Welcome to the MTGO Market Report as compiled by Matthew Lewis. The report will cover a range of topics, including a summary of set prices and price changes for redeemable sets, a look at the major trends in various Constructed formats and a "Trade of the Week" section that highlights a particular speculative strategy with an example and accompanying explanation.
As always, speculators should take into account their own budgets, risk tolerances and current portfolios before buying or selling any digital objects. Please send questions via private message or post below in the article comments.
Below are the total set prices for all redeemable sets on MTGO. All prices are current as of November 6, 2017. The TCGplayer low and TCGplayer mid prices are the sum of each set's individual card prices on TCGplayer, either the low price or the mid price respectively.
All MTGO set prices this week are taken from GoatBot's website, and all weekly changes are now calculated relative to GoatBot's "full set" prices from the previous week. All monthly changes are also relative to the previous month's prices, taken from GoatBot's website at that time. Occasionally, full set prices are not available, and so estimated set prices are used instead. Although both Aether Revolt (AER) and Kaladesh (KLD) are no longer available for redemption, their prices will continue to be tracked while they are in Standard.
Pro Tour Ixalan wrapped up this past weekend, and Energy decks continue to dominate Standard. Check out the top 8 decks here. The energy mechanic is warping decks around a sub set of cards and is causing some to raise the alarm for a potential ban in Standard. If we hadn't been coming out of a year where multiple Standard bans took place, I think this chatter would be non-existent.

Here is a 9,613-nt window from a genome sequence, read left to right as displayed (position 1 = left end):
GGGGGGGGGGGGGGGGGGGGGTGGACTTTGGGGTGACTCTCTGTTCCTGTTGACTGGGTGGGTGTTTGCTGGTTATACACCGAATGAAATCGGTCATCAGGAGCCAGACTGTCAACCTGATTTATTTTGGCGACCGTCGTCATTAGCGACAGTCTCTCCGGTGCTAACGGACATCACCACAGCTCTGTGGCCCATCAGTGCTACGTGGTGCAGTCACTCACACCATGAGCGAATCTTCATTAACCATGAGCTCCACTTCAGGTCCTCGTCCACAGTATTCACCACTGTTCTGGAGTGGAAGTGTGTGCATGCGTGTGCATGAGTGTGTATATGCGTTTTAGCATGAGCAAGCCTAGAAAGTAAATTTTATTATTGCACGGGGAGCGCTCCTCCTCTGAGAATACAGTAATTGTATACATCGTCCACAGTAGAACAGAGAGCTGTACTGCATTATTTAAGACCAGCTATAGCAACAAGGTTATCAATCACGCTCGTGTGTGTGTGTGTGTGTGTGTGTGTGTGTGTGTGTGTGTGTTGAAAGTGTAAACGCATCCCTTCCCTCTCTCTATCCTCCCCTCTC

Energy is clearly dominant, but it doesn't look oppressive. It's not like a two-card infinite combo, nor is it as soul crushing as playing against Emrakul, the Promised End. The energy mechanic and the cards it shows up on still feels like you are playing Magic, so I think a ban is highly unlikely at this point.
In particular, Standard will not be the Constructed format at the next Pro Tour, so there's even less incentive to tinker with Standard now. It's more prudent to allow time for the release of Rivals of Ixalan and its impact on the meta game to percolate. With an additional set having the potential to boost the tribal synergies and an intervening Modern Pro Tour, there will be no rush to ban any cards in Standard until spring 2018 at the earliest.
Speaking of tribal synergies, Angel of Invention was the big winner this week, rising all the way to 18 tix on MTGO as it got a boost from being featured in a Mono-White Vampires deck. The deck performed well, going 8-2 or better, and players are always eager to try out new aggro decks on MTGO.
With Pro Tour Ixalan behind us, the next premier event will be Pro Tour Rivals of Ixalan in February, featuring Modern in the Constructed portion. This is the next big selling window for Modern singles, and its important to realize we are still months away from this event. Prices have recovered nicely, and the breakout of the Human tribe has shown the format is still evolving, despite a plethora of established archetypes. With no strategy currently dominating, Modern is going from strength to strength.
At this point, it would be very tempting to start selling down recently acquired Modern positions in order to capture some of the gains. Cavern of Souls is one of the cards that has gained the most in the last six weeks, more than doubling as it rose from 16 tix to 34 tix. Doubling up on a 10-plus tix card is a big price move in a short amount of time, and profit is profit as they say, but is the timing right?